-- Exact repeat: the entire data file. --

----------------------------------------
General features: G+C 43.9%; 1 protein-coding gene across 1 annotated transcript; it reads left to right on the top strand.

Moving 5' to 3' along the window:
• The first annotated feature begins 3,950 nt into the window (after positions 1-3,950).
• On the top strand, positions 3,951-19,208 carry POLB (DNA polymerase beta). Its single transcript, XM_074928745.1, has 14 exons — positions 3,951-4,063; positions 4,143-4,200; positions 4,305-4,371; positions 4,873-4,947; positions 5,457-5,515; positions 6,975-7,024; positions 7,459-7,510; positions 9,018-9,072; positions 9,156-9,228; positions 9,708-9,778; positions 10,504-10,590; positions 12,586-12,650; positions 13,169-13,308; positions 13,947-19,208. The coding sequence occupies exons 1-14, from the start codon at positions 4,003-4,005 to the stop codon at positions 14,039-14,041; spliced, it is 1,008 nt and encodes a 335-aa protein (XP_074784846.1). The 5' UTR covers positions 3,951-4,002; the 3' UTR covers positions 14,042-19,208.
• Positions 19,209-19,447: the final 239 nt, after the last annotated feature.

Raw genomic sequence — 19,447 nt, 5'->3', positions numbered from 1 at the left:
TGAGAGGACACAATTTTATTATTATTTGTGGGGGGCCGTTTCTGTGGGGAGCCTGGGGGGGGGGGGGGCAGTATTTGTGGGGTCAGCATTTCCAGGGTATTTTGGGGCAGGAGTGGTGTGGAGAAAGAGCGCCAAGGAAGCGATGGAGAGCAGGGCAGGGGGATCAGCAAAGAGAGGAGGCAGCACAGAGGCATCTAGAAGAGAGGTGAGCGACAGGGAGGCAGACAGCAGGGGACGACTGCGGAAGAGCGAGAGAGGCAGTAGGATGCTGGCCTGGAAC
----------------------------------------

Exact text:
General features: G+C 43.9%; 1 protein-coding gene across 1 annotated transcript; it reads left to right on the top strand.

Moving 5' to 3' along the window:
• The first annotated feature begins 3,950 nt into the window (after positions 1-3,950).
• On the top strand, positions 3,951-19,208 carry POLB (DNA polymerase beta). Its single transcript, XM_074928745.1, has 14 exons — positions 3,951-4,063; positions 4,143-4,200; positions 4,305-4,371; positions 4,873-4,947; positions 5,457-5,515; positions 6,975-7,024; positions 7,459-7,510; positions 9,018-9,072; positions 9,156-9,228; positions 9,708-9,778; positions 10,504-10,590; positions 12,586-12,650; positions 13,169-13,308; positions 13,947-19,208. The coding sequence occupies exons 1-14, from the start codon at positions 4,003-4,005 to the stop codon at positions 14,039-14,041; spliced, it is 1,008 nt and encodes a 335-aa protein (XP_074784846.1). The 5' UTR covers positions 3,951-4,002; the 3' UTR covers positions 14,042-19,208.
• Positions 19,209-19,447: the final 239 nt, after the last annotated feature.

Raw genomic sequence — 19,447 nt, 5'->3', positions numbered from 1 at the left:
TGAGAGGACACAATTTTATTATTATTTGTGGGGGGCCGTTTCTGTGGGGAGCCTGGGGGGGGGGGGGGCAGTATTTGTGGGGTCAGCATTTCCAGGGTATTTTGGGGCAGGAGTGGTGTGGAGAAAGAGCGCCAAGGAAGCGATGGAGAGCAGGGCAGGGGGATCAGCAAAGAGAGGAGGCAGCACAGAGGCATCTAGAAGAGAGGTGAGCGACAGGGAGGCAGACAGCAGGGGACGACTGCGGAAGAGCGAGAGAGGCAGTAGGATGCTGGCCTGGAAC